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 Posted:   Dec 12, 2013 - 7:42 AM   
 By:   jwb   (Member)

For me the Lethal Weapon series is some of the best music Michael Kamen has written for films. Dynamite memorable action music and themes for major characters. And simply a fun listen now with the excellent La La complete set. For me, I enjoy LW2, LW3, LW4 more than the first film. Its the same way I feel about the movies themselves. LW has a lot of seriousness to it with Riggs and suicide. For me, the films and music got better when it added more comedy.

But there are definite Die Hard fans out there as well and those complete sets sold out very fast. Aside from the first score, the Die Hard film scores never quite did it for me. And even the first one I only like small sections.

So what do you lean towards... Die Hard or Lethal Weapon, musically?

 
 Posted:   Dec 12, 2013 - 7:55 AM   
 By:   The Mutant   (Member)

Both. When it comes to Kamen, these are really the only scores I am interested in.

 
 Posted:   Dec 12, 2013 - 7:55 AM   
 By:   Lokutus   (Member)

Die Hard for me.
While I am not too fond of the previous DH albums for nr. 2 and 3, their complete versions are pretty good. Since I pretty much hated all but first Lethal Weapon scores in their previous releases (far too much annoying guitar and sax overdubs), I am not too eager to get them all now - although I would grab the first one immediately if it was released on its own without the rest of them.

 
 Posted:   Dec 12, 2013 - 8:01 AM   
 By:   The Mutant   (Member)

I suppose I can listen to all of the three Kamen Die Hard scores without skipping any tracks whereas with Lethal Weapon, I do tend to skip over the bluesy, sax heavy, semi-funky stuff, so Die Hard wins in that respect.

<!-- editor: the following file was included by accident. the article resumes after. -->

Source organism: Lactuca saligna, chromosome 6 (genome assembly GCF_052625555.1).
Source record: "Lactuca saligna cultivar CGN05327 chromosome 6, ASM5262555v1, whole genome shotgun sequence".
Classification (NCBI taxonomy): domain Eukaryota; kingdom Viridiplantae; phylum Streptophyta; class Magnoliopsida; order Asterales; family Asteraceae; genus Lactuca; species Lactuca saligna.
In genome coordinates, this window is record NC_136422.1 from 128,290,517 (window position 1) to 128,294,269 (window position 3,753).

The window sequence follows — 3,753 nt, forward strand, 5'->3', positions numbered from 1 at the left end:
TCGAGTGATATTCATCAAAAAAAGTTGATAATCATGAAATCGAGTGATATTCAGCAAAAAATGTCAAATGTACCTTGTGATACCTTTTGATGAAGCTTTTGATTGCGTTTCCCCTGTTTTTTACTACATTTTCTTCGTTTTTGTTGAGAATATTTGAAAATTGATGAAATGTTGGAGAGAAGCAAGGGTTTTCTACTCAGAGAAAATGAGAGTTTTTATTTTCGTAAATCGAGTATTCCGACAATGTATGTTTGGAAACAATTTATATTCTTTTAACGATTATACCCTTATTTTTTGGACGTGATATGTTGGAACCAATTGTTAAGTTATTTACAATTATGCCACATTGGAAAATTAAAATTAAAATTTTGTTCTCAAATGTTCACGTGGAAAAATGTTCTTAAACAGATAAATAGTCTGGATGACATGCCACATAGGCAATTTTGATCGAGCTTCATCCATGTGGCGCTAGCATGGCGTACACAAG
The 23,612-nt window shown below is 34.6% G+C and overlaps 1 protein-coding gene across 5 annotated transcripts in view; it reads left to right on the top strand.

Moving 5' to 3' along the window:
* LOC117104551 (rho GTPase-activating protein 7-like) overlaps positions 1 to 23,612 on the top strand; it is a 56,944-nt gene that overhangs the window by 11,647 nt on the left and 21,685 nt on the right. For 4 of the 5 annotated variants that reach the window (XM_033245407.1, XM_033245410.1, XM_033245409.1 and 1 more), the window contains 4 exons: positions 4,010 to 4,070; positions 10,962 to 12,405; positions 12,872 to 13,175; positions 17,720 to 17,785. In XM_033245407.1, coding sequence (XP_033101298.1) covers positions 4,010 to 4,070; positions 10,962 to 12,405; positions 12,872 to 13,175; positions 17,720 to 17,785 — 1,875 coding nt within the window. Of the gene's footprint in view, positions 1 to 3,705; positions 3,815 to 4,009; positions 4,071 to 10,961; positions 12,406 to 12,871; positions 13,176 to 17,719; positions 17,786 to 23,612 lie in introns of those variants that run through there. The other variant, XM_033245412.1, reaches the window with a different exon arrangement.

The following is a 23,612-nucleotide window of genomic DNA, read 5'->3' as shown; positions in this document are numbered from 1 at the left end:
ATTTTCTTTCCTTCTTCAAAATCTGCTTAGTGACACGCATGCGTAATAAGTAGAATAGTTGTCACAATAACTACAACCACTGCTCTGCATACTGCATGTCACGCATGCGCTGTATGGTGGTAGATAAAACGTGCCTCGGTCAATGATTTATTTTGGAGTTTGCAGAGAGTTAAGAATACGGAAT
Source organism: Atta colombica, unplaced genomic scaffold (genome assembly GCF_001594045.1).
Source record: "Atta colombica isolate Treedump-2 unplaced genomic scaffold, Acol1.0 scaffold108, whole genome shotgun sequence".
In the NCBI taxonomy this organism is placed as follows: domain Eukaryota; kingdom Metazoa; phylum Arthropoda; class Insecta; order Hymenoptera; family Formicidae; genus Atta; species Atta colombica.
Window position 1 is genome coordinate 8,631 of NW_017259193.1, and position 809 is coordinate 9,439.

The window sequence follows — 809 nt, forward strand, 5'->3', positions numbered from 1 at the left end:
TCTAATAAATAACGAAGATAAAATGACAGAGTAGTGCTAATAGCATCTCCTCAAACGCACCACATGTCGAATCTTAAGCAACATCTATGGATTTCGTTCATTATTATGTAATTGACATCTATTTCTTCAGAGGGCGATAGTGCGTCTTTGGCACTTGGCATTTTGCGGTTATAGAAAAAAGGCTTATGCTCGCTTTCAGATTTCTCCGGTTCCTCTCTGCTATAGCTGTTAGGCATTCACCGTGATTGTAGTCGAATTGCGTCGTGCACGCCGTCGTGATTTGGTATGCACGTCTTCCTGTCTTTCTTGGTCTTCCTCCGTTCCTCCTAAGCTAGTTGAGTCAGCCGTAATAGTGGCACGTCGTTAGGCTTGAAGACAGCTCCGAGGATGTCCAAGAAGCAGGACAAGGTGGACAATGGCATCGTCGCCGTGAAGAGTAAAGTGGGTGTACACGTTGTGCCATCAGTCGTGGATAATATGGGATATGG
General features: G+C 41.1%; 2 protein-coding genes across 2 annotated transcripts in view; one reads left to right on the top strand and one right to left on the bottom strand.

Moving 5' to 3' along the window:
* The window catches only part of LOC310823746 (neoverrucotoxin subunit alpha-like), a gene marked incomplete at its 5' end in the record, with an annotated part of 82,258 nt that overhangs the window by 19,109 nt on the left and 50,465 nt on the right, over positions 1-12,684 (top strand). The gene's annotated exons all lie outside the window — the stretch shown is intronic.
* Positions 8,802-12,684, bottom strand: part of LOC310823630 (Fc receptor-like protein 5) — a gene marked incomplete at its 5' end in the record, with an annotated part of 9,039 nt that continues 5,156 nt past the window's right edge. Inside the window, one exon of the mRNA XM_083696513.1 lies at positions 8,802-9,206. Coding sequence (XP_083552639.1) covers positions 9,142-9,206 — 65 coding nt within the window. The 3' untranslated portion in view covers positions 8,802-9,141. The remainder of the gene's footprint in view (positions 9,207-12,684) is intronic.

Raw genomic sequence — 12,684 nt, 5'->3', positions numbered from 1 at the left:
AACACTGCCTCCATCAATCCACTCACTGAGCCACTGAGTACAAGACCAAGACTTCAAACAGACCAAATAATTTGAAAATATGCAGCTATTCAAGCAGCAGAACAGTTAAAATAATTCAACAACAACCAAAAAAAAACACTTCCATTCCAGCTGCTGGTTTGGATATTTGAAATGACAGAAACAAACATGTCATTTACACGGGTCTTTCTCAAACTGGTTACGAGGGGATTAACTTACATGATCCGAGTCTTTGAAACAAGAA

Posted:   Dec 12, 2013 - 8:35 AM   
 By:   johnmullin   (Member)

Probably LETHAL WEAPON for me. I liked DIE HARD as well, but the LW movies were just more important to me when I was growing up, and therefore I attached a little more meaning to the music.

My favorite Kamen score of all, however, might be LAST ACTION HERO, which kind of exists in the same world as LW and DH, but of course is a bit more playful and broad.

 
 Posted:   Dec 12, 2013 - 9:30 AM   
 By:   Nyborg   (Member)

I'm not familiar with the later Lethal Weapon scores yet, but I find listening to even one double disc release from the Die Hard trilogy quite overpowering, and I appreciate Lethal Weapon's saxophone and guitar elements for breaking things up and giving some room to breathe.
The first Die Hard is the movie I greatly prefer out of the lot, so I'm more familiar with that score, but I've always found some of the individual tracks on that first Lethal Weapon release to be more stand-out - the iciness of the Amanda track, and the rock solid groove of... is it Nightclub?
Anyway I'd have to go with Lethal Weapon.

 
 Posted:   Dec 12, 2013 - 9:40 AM   
 By:   OnlyGoodMusic   (Member)

Probably LETHAL WEAPON for me. I liked DIE HARD as well, but the LW movies were just more important to me when I was growing up ...

So does that tell anyone anything about a "vs" of film score series? No, it doesn't. And it shouldn't. It's two different franchises. Entirely. Which happened to be scored by, mostly, the same man. And that's where the comparison ends.

On a purely compositional level I'd say that DIE HARD WITH A VENGEANCE was one of the finest scores Michael Kamen ever wrote (and people who recall that when I use the term wrote without quotation marks, I do so deliberately), maybe even the finest.

 
 Posted:   Dec 12, 2013 - 9:49 AM   
 By:   johnmullin   (Member)

I don't quite get your point, OnlyGoodMusic.

More and more, however, I think that the Elmer Bernstein quote that Bear McCreary posted a few months ago is right on: "When people remember your scores, they're really remembering the film & the film experience. Not the music, just the association, because the music worked for them."

The first two LETHAL movies in particular have quiet moments where Kamen and Clapton took the opportunity to do extended, soulful guitar solos. Those scenes (and that music) really resonated with me in a way that makes those scores a bit more memorable to me than the DIE HARD scores are, although I think Kamen did some stellar work on all 7 pictures.